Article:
Despite the increasing diversity of the population here, the state's black, white, Asian, and Latino residents are living largely separate lives and take a dim view of race relations, according to a poll released today.

At work, in their neighborhoods, and socially, an overwhelming majority of white residents, for example, still interact predominantly with other whites. The survey showed that 61 percent of white respondents said they see "only a few" or no African-Americans in daily life, and 71 percent said they see only a few or no Latinos.

"We have made a great symbolic statement about Massachusetts as a home to diverse people," said Steve Crosby, dean of the John W. McCormack Graduate School of Policy Studies, which commissioned the survey along with three think tanks at the University of Massachusetts. "But this data tells us there is still serious work to be done in terms of race relations and conditions for all ethnicities in our community." . . .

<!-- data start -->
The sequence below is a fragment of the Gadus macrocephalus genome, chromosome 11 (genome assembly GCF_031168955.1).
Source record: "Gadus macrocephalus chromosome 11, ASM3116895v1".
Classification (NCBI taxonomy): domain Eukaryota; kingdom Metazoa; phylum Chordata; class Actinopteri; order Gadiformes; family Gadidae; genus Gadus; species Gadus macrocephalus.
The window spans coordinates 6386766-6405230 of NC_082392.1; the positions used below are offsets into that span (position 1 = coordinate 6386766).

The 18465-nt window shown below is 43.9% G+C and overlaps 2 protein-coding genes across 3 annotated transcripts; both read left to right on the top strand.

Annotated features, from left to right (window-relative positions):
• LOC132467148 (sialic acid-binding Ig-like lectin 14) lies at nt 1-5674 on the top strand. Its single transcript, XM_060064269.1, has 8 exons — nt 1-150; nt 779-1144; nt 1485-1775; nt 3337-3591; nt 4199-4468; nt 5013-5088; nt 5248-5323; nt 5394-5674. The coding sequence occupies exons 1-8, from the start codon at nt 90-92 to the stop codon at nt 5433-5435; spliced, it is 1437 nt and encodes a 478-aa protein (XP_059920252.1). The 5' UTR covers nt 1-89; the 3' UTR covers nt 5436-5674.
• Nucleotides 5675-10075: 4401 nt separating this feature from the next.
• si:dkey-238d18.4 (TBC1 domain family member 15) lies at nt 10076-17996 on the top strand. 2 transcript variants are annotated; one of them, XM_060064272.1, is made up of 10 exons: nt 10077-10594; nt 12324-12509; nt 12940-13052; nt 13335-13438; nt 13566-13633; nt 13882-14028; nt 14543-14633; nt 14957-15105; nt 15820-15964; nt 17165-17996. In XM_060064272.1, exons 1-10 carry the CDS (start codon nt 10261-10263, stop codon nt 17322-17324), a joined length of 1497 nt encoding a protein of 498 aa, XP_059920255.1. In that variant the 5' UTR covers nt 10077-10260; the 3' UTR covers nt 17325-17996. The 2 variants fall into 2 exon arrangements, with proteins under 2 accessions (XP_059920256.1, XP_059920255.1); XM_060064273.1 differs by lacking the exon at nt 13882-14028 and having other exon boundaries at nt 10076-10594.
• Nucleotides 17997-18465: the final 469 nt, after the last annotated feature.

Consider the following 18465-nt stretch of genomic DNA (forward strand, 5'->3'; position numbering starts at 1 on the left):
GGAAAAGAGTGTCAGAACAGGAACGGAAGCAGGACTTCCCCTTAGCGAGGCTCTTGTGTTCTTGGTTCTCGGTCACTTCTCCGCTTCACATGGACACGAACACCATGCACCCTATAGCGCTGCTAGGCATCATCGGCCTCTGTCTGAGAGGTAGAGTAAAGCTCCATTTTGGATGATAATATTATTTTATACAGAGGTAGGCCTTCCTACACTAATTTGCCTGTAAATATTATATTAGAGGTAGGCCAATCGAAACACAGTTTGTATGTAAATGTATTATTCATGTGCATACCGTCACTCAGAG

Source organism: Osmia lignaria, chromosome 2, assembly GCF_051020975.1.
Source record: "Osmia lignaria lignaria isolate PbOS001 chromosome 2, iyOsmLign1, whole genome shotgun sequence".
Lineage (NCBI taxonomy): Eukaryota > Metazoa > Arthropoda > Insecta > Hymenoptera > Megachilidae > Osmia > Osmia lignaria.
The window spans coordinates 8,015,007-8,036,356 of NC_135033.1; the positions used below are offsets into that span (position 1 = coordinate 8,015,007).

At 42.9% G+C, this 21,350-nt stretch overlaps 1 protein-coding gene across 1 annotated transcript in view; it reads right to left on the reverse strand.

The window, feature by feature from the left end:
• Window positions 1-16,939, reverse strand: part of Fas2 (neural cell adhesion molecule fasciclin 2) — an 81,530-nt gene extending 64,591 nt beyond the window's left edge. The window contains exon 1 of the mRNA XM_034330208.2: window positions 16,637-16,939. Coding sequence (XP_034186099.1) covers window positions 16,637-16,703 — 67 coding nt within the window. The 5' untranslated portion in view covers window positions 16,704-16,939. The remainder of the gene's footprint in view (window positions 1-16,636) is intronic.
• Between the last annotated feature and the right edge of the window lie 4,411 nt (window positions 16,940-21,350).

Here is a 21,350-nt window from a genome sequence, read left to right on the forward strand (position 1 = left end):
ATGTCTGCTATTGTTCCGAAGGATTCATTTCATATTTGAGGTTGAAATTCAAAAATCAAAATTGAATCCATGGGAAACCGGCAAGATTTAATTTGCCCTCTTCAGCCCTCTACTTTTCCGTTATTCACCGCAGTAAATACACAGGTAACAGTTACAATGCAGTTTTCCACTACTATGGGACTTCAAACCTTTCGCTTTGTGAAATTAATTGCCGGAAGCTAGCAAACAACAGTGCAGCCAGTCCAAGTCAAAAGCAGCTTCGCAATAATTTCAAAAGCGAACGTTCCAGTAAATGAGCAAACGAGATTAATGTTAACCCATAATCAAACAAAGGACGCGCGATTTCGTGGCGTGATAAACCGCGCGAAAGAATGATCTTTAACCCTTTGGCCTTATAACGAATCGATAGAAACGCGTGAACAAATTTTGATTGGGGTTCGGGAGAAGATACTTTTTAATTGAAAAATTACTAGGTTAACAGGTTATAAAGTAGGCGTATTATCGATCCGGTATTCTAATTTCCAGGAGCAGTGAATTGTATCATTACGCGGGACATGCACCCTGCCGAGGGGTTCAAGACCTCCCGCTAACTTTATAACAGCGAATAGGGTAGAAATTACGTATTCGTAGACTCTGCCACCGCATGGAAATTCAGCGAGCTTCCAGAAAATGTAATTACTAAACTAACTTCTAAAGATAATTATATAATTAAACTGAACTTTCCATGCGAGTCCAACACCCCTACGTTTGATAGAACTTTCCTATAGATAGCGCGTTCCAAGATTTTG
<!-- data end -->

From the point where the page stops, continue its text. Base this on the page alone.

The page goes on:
According to the survey, African-Americans and Latinos also associate mostly with people of their own race and ethnicity, though they are not as segregated as the white residents. A large majority of Asians also said they interact with few or no African-Americans and Latinos, but they reported seeing more white residents in their daily lives than they do people of their own race.

According to the U.S. Census Bureau, the population of Massachusetts is 83.4% white, 5.9% black, 4.7% Asian and 7.9% Latino (that last category overlaps with the racial ones). What this means is that if you came in contact with a representative sample of Massachusettsans each day, the vast majority of them (5 out of 6) would be white, while only a few would be black (about 1 in 17), Asian (1 in 21) or Hispanic (1 in 13).

The only finding the Globe describes that departs from this is that "African-Americans and Latinos . . . associate mostly with people of their own race and ethnicity." What sort of "serious work" would Steve Crosby do to prevent them from doing so?

How human rights always lead to human wrongs

A comment from Britain